Tag Archives: tree
LANDSCAPE DESIGN TIP: Use foliage for contrast
Here’s an example of using contrast as a visual principle of landscape design. In the foreground of this scene in Cambridge, MA, leaves of a variegated dogwood tree contrast along a diagonal with the pink flowers of a blooming azalea shrub in the middle ground, while in the background the curly-edged rumpled leaves of perennial geraniums anchor as a groundcover.
In addition to contrast, other principles of landscape design include unity and harmony, balance, hierarchy, scale and proportion, dominance and emphasis, and similarity and contrast. Design elements such as color, line, shape and volume, texture and pattern, space the illusion of space, motion and the illusion of motion and value can be combined as ingredients in a recipe that creates the various design principles that make a design a visual success.Other elements of a successful landscape design are functional, such as circulation around a home and its grounds, and water management.
Garden-911 Boston offers landscape design services. Visit https://www.garden-911.com/ or call 617-327-9254 for more information.
THE JOY OF A TULIP TREE IN YOUR LANDSCAPE
TOP 5 GARDENING TIPS FOR APRIL
#1. CAUTION: WET SOIL – DO NOT ENTER YOUR GARDEN – OR WORK ON YOUR LAWN!
- Our recent rains have left our soils saturated, and if you step into your shrub and garden beds now you’ll be causing mostly invisible but meaningful damage that makes it harder for your plants to thrive.
- Compacting your soil: plant roots depend on the spaces between soil particles to hold water and oxygen. When you step on wet soil, you compact these spaces and your plants suffer.
- One cup of soil may hold as many bacteria as there are people on Earth, never mind the fungi, protozoa, nematodes, arthropods, and earthworms – most of which are beneficial to you most of the time. Together, these tiny beings are a living system called the Soil Food Web, and it’s best to not to step on them when the soil is wet.
- To test if your soil is dry enough, take a handful of soil and squeeze it. If the soil crumbles easily when you open your hand, it is ready to be walked on or tilled. If it does not crumble, it is too wet. Allow the soil to dry for a few more days and test again before digging.
#2. GET YOUR SOIL TESTED – BEFORE YOU PLANT!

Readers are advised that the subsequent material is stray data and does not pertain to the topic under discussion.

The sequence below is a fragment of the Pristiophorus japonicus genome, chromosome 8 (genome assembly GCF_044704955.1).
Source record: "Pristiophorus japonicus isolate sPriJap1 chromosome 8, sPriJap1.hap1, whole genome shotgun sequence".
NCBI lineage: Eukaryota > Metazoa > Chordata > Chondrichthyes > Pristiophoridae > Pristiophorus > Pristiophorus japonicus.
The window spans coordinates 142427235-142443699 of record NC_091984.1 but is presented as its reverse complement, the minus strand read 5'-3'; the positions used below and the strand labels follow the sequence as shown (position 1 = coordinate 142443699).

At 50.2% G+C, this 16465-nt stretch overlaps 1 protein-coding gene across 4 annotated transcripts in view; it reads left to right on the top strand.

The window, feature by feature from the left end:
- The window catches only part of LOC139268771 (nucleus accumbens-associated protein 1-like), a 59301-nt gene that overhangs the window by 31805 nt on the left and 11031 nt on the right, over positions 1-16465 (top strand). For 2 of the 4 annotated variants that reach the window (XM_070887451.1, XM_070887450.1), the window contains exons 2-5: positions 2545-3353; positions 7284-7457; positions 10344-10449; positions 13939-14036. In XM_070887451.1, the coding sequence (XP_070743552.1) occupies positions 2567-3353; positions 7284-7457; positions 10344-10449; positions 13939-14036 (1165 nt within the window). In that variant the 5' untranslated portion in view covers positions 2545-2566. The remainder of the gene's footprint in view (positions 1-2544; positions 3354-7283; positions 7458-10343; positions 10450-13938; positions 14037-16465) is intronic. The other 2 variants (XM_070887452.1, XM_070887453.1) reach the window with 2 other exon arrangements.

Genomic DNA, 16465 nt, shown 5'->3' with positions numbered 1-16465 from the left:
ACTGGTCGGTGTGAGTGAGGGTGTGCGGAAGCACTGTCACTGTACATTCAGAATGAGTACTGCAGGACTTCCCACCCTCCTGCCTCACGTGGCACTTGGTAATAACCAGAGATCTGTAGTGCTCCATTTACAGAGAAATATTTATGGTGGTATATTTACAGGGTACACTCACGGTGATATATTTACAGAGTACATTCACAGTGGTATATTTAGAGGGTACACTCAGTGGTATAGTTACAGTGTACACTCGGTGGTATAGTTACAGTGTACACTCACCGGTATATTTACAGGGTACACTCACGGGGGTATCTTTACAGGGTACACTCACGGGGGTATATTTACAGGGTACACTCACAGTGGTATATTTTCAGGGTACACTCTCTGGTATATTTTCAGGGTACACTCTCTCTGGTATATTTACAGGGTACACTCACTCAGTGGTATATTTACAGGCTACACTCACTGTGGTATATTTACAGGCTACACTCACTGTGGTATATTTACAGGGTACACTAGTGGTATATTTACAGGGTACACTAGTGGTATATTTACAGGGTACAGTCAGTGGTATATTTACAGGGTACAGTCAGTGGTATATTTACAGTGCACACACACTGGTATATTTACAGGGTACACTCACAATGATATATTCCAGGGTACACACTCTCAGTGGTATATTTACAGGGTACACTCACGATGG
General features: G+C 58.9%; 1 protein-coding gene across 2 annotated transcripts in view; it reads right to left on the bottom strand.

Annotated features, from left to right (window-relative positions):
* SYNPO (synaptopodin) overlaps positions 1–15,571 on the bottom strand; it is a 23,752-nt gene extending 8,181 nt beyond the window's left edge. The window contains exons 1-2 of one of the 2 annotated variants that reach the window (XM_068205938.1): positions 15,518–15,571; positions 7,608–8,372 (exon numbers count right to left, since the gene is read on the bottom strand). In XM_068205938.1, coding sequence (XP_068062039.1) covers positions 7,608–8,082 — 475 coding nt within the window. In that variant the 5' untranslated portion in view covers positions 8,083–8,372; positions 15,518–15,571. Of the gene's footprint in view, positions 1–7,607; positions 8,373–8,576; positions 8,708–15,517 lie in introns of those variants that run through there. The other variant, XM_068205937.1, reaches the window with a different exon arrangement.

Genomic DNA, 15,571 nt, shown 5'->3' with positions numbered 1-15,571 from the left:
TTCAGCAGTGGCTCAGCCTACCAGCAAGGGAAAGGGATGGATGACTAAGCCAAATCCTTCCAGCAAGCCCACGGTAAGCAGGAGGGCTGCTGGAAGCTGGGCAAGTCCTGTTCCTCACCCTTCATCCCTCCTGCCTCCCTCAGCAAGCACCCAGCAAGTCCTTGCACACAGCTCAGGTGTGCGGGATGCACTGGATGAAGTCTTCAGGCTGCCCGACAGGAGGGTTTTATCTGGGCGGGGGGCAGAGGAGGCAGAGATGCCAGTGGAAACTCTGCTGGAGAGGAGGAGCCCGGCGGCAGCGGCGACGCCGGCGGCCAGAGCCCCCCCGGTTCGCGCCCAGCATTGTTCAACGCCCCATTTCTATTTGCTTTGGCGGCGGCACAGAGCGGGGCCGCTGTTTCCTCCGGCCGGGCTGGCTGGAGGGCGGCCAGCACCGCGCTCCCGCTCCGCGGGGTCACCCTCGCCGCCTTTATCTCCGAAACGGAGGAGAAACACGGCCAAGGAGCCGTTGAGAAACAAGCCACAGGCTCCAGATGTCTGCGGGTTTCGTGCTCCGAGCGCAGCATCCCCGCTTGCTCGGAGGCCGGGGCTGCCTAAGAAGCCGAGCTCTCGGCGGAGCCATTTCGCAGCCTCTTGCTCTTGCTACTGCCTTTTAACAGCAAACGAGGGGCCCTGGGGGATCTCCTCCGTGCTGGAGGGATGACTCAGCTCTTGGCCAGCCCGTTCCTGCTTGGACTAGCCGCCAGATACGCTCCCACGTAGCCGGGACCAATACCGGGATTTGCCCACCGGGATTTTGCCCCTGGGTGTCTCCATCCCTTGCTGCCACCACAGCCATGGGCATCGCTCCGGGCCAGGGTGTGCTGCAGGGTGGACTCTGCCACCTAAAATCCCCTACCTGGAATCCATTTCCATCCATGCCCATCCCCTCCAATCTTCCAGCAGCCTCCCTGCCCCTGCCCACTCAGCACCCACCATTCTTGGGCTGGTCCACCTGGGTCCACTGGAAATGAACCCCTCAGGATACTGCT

- Before planting is a good time to get a Routine Soil Analysis from the UMass Soil and Plant Nutrient Testing Lab to check pH and fertility. This economical soil test will provide recommendations for liming and fertilizing as needed, as well as indicating the lead level in the soil.
#3. START YOUR COOL-SEASON VEGETABLES – ONCE THE SOIL DRAINS!
- Now is a good time to sow seeds of cool season crops such as peas, lettuce, chard, kale, arugula, spinach, carrot, radish, beet and turnips.
- Plant the seeds as soon as the ground can be worked. Sow your spinach, beets, radish, carrots and lettuce thickly in rows and thin later to the desired spacing (read the label) and to allow them to develop properly. Root crops such as carrots, beets, and radishes should be thinned to a 2-inch spacing to allow the roots to develop properly. They can be thinned as soon as they reach small edible size.
#4. EAGER TO JUMP START YOUR LAWN?
- Your doctor wouldn’t give you a treatment without first making a diagnosis, right? Same goes with your lawn. Why treat your lawn for grubs or other turf insects if you don’t first discover what’s causing a problem? Grub populations are easy to evaluate, as are other sub-surface and surface insects. Once you diagnose properly, you can treat with a reasonable solution rather than automatically throwing money and chemicals at the situation.
- Start weaning your lawn off the expensive, stepped conventional petrochemical-based fertilizers by switching to a slow release, low-nitrogen organic fertilizer like Roots Fresh Start. Apply once in early spring after the soil has begun to warm up and apply again in early fall. The water-insoluble nutrients will be recycled and released by your friendly soil microbes slowly over the entire growing season as they’re needed by your turf, rather than getting flushed (along with your money) away with rain and any irrigation.
- Doing a lawn renovation this year? Wait until September for best results and return on your investment.
#5. MONITOR FOR WINTER MOTH CATERPILLARS
- Winter moth caterpillars cause damage to many different deciduous plants such as oaks, maples, cherries, ash, crabapples, apples and blueberries. their eggs typically hatch early-mid April, and the young larvae quickly start feeding on flower buds, leaf buds and young developing leaves.
- Winter moth egg hatch has not yet been observed for this growing season as of 4/5/17 in Massachusetts. Scouts are still reporting that winter moth eggs are orange in color and have not yet turned the blue color that indicates hatch is imminent. Eggs can be sprayed with dormant oil before they hatch, but the eggs can hide under pieces of bark and be hard to reach with spray.
- Once the caterpillars hatch, they’re eager to eat their host plants. Dormant oil will no longer work, but there’s a fairly safe treatment that simply takes their appetite away. It’s a kind of bacteria called bacillus thuringiensis var. Kurstaki. In some forms it’s approved for use on organic farms. Always read and follow the label.
(BONUS #6.) CELEBRATE ARBOR DAY BY PLANTING A TREE ON APRIL 28
- Arbor Day is an annual observance that celebrates the role of trees in our lives and promotes tree planting and care. The best tree selection may be a native tree that is well suited to thrive in your yard with your existing soil, sun, water, and other cultural conditions. Have your soil tested before investing in your new tree or shrub.
AS ALWAYS,PLEASE FEEL FREE TO CONTACT ME IF YOU HAVE ANY QUESTIONS OR NEED A HAND!
EMAIL CAROL OR CALL 617-327-9254